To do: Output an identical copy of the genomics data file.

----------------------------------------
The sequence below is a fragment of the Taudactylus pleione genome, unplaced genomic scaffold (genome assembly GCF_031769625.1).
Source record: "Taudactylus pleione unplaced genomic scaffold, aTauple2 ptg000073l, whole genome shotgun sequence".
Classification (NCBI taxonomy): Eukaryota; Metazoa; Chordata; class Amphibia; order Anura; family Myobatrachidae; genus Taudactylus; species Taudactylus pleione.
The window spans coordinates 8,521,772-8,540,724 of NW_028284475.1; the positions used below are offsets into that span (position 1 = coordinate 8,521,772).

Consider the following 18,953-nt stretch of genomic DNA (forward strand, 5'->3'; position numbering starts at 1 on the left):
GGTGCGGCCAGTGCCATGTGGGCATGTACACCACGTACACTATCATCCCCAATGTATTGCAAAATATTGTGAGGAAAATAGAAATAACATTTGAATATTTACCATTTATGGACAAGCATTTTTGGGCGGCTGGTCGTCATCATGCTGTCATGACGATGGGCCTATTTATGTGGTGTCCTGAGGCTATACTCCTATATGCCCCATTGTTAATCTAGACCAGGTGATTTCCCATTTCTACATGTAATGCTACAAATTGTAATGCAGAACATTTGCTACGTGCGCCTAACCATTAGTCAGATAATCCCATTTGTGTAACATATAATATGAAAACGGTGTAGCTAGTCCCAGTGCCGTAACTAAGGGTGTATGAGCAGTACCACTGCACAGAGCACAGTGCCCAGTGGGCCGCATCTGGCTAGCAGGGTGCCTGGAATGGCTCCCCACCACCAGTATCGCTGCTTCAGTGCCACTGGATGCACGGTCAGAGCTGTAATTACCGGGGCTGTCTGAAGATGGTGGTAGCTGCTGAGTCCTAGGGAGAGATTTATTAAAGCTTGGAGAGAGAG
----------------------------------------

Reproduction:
The sequence below is a fragment of the Taudactylus pleione genome, unplaced genomic scaffold (genome assembly GCF_031769625.1).
Source record: "Taudactylus pleione unplaced genomic scaffold, aTauple2 ptg000073l, whole genome shotgun sequence".
Classification (NCBI taxonomy): Eukaryota; Metazoa; Chordata; class Amphibia; order Anura; family Myobatrachidae; genus Taudactylus; species Taudactylus pleione.
The window spans coordinates 8,521,772-8,540,724 of NW_028284475.1; the positions used below are offsets into that span (position 1 = coordinate 8,521,772).

Consider the following 18,953-nt stretch of genomic DNA (forward strand, 5'->3'; position numbering starts at 1 on the left):
GGTGCGGCCAGTGCCATGTGGGCATGTACACCACGTACACTATCATCCCCAATGTATTGCAAAATATTGTGAGGAAAATAGAAATAACATTTGAATATTTACCATTTATGGACAAGCATTTTTGGGCGGCTGGTCGTCATCATGCTGTCATGACGATGGGCCTATTTATGTGGTGTCCTGAGGCTATACTCCTATATGCCCCATTGTTAATCTAGACCAGGTGATTTCCCATTTCTACATGTAATGCTACAAATTGTAATGCAGAACATTTGCTACGTGCGCCTAACCATTAGTCAGATAATCCCATTTGTGTAACATATAATATGAAAACGGTGTAGCTAGTCCCAGTGCCGTAACTAAGGGTGTATGAGCAGTACCACTGCACAGAGCACAGTGCCCAGTGGGCCGCATCTGGCTAGCAGGGTGCCTGGAATGGCTCCCCACCACCAGTATCGCTGCTTCAGTGCCACTGGATGCACGGTCAGAGCTGTAATTACCGGGGCTGTCTGAAGATGGTGGTAGCTGCTGAGTCCTAGGGAGAGATTTATTAAAGCTTGGAGAGAGAG